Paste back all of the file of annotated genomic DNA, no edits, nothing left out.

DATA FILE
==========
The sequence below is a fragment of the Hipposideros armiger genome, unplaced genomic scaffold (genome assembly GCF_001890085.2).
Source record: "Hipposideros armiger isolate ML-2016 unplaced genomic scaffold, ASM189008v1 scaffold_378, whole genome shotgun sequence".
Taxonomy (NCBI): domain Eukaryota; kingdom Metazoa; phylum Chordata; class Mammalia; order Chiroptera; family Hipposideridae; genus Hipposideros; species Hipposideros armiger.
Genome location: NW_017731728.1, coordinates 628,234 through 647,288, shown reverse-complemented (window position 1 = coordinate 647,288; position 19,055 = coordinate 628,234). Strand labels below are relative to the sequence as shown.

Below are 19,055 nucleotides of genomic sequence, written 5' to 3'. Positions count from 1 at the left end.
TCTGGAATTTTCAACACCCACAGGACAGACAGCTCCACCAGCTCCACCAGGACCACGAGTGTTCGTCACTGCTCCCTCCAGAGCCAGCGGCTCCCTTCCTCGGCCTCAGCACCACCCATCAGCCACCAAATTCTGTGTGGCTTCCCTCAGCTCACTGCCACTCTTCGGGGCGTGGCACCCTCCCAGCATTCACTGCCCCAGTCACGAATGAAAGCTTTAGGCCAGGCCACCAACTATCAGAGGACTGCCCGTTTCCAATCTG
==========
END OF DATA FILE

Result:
The sequence below is a fragment of the Hipposideros armiger genome, unplaced genomic scaffold (genome assembly GCF_001890085.2).
Source record: "Hipposideros armiger isolate ML-2016 unplaced genomic scaffold, ASM189008v1 scaffold_378, whole genome shotgun sequence".
Taxonomy (NCBI): domain Eukaryota; kingdom Metazoa; phylum Chordata; class Mammalia; order Chiroptera; family Hipposideridae; genus Hipposideros; species Hipposideros armiger.
Genome location: NW_017731728.1, coordinates 628,234 through 647,288, shown reverse-complemented (window position 1 = coordinate 647,288; position 19,055 = coordinate 628,234). Strand labels below are relative to the sequence as shown.

Below are 19,055 nucleotides of genomic sequence, written 5' to 3'. Positions count from 1 at the left end.
TCTGGAATTTTCAACACCCACAGGACAGACAGCTCCACCAGCTCCACCAGGACCACGAGTGTTCGTCACTGCTCCCTCCAGAGCCAGCGGCTCCCTTCCTCGGCCTCAGCACCACCCATCAGCCACCAAATTCTGTGTGGCTTCCCTCAGCTCACTGCCACTCTTCGGGGCGTGGCACCCTCCCAGCATTCACTGCCCCAGTCACGAATGAAAGCTTTAGGCCAGGCCACCAACTATCAGAGGACTGCCCGTTTCCAATCTG